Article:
Spring forward, Fall back. Living in this part of the world (that would be South-Western Ontario, Canada), we still follow the practice of Daylight Savings Time (DST); which means that in early Spring we set our clocks forward 1 hour in order to lengthen our evening daylight. And then in the Fall, we set the clocks back again 1 hour. So with all this going on, there’s literally no better time than the present to show you how to make a clock!
I’d been holding on to this perfectly water-worn, sun bleached piece of driftwood for quite some time. Since it was too small to make into a shelf, like this driftwood hanging shelf or this large driftwood wall shelf, I decided to turn it into a unique, one-of-a-kind, very rustic driftwood clock.
The clock kits are readily available and come in a variety of sizes and styles. When ordering the clock kits, make sure to consider the size of your driftwood to ensure they’ll fit well together. I have to say. there is something pretty gratifying about making your own functioning wood clock.
This clock is also a great product to sell at craft sales and bazaars. Check out our whole list of scrap wood projects to make and sell.
Materials Needed to Make your own DIY Clock with Driftwood:
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- Large / flat piece of driftwood (our piece was approximately sized 10” x 4” and about ¾”-1″ thick: you can see the minute hand hangs past the piece of wood width-wise (at 3 o’clock and 9 o’clock) but fits lengthwise (at 12 o’clock and 6 o’clock))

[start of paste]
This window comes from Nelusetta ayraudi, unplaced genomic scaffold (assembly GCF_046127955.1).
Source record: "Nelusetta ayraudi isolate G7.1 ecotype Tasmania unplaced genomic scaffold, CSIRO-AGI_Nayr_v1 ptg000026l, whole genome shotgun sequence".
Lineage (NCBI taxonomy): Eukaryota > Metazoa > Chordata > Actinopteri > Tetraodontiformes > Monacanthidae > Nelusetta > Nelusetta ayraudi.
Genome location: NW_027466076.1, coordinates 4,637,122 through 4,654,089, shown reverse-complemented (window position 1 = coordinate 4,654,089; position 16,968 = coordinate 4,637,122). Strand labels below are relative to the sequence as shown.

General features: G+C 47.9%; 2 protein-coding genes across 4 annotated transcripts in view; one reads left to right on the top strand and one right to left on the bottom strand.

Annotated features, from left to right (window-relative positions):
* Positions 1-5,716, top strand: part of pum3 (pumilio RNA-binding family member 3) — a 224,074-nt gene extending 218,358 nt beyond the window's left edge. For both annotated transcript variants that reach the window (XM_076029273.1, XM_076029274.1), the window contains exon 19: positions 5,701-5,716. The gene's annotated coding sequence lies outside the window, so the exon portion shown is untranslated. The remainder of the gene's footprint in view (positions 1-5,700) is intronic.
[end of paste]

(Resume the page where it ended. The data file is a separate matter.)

- Clock Making Kit (choose size according to driftwood piece)
- Drill with applicable sized drill bit
How to Make a Clock with Driftwood:
Preparing the Wood:
Clean and dry driftwood.
On the wrong side (or back side) of the driftwood, mark the placement for the clock mechanism. Trace the mechanism with a pencil.
Begin to remove the wood from inside the lines using a medium sized chisel and a hammer. Hold the wood piece in place with another set of hands or use a table clamp.
The depth of the clock shaft will determine how much you’ll need to chisel out of the back. There needs to be at least ⅛” of the shaft poking out on the other side in order for the nut to attach securely onto the shaft.
Mark the placement for the shaft and drill a hole all the way through to the other side. Use a drill bit that is slightly larger than the diameter of the clock shaft. The clock shaft will stick through the center hole.
Check that the mechanism fits inside the chiseled out section. Continue to thin out and chisel as needed until the mechanism fits in fully and the shaft pokes through to the other side.
Assemble the Clock:
Once you’ve chiseled out enough, insert the mechanism pushing the shaft all the way through the hole.
Depending on how much of the shaft sticks out on the right side, you may or may not need to include the rubber gasket and washer. In my case, I didn’t use these additional pieces.
Screw the nut onto the shaft to secure in place.
Attach the hour hand.
Next, attach the minute hand.
And lastly, attach the second hand.
Insert the battery and you’re good to go!
I’ve displayed it in my craft room for the time being and propped it on the shelf but it could also be hung on a wall as well.
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